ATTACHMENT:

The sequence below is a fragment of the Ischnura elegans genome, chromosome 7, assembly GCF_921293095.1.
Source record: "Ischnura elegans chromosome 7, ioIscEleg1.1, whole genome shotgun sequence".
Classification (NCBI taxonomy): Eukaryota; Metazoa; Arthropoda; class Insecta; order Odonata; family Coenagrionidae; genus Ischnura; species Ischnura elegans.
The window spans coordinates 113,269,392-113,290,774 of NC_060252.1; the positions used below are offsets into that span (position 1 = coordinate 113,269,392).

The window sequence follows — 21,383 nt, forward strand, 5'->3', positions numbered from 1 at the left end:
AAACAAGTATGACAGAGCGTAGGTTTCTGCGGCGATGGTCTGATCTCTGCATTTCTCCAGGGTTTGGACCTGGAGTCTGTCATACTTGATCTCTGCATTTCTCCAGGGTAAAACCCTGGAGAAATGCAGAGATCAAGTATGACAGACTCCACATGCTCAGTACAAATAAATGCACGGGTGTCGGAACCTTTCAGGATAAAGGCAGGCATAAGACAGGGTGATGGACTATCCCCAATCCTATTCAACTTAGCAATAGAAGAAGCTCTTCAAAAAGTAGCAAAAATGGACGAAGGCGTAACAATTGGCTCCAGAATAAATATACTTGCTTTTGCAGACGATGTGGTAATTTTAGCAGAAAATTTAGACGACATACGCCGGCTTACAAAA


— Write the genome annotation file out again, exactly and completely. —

The sequence below is a fragment of the Ischnura elegans genome, chromosome 7, assembly GCF_921293095.1.
Source record: "Ischnura elegans chromosome 7, ioIscEleg1.1, whole genome shotgun sequence".
Classification (NCBI taxonomy): Eukaryota; Metazoa; Arthropoda; class Insecta; order Odonata; family Coenagrionidae; genus Ischnura; species Ischnura elegans.
The window spans coordinates 113,269,392-113,290,774 of NC_060252.1; the positions used below are offsets into that span (position 1 = coordinate 113,269,392).

The window sequence follows — 21,383 nt, forward strand, 5'->3', positions numbered from 1 at the left end:
AAACAAGTATGACAGAGCGTAGGTTTCTGCGGCGATGGTCTGATCTCTGCATTTCTCCAGGGTTTGGACCTGGAGTCTGTCATACTTGATCTCTGCATTTCTCCAGGGTAAAACCCTGGAGAAATGCAGAGATCAAGTATGACAGACTCCACATGCTCAGTACAAATAAATGCACGGGTGTCGGAACCTTTCAGGATAAAGGCAGGCATAAGACAGGGTGATGGACTATCCCCAATCCTATTCAACTTAGCAATAGAAGAAGCTCTTCAAAAAGTAGCAAAAATGGACGAAGGCGTAACAATTGGCTCCAGAATAAATATACTTGCTTTTGCAGACGATGTGGTAATTTTAGCAGAAAATTTAGACGACATACGCCGGCTTACAAAA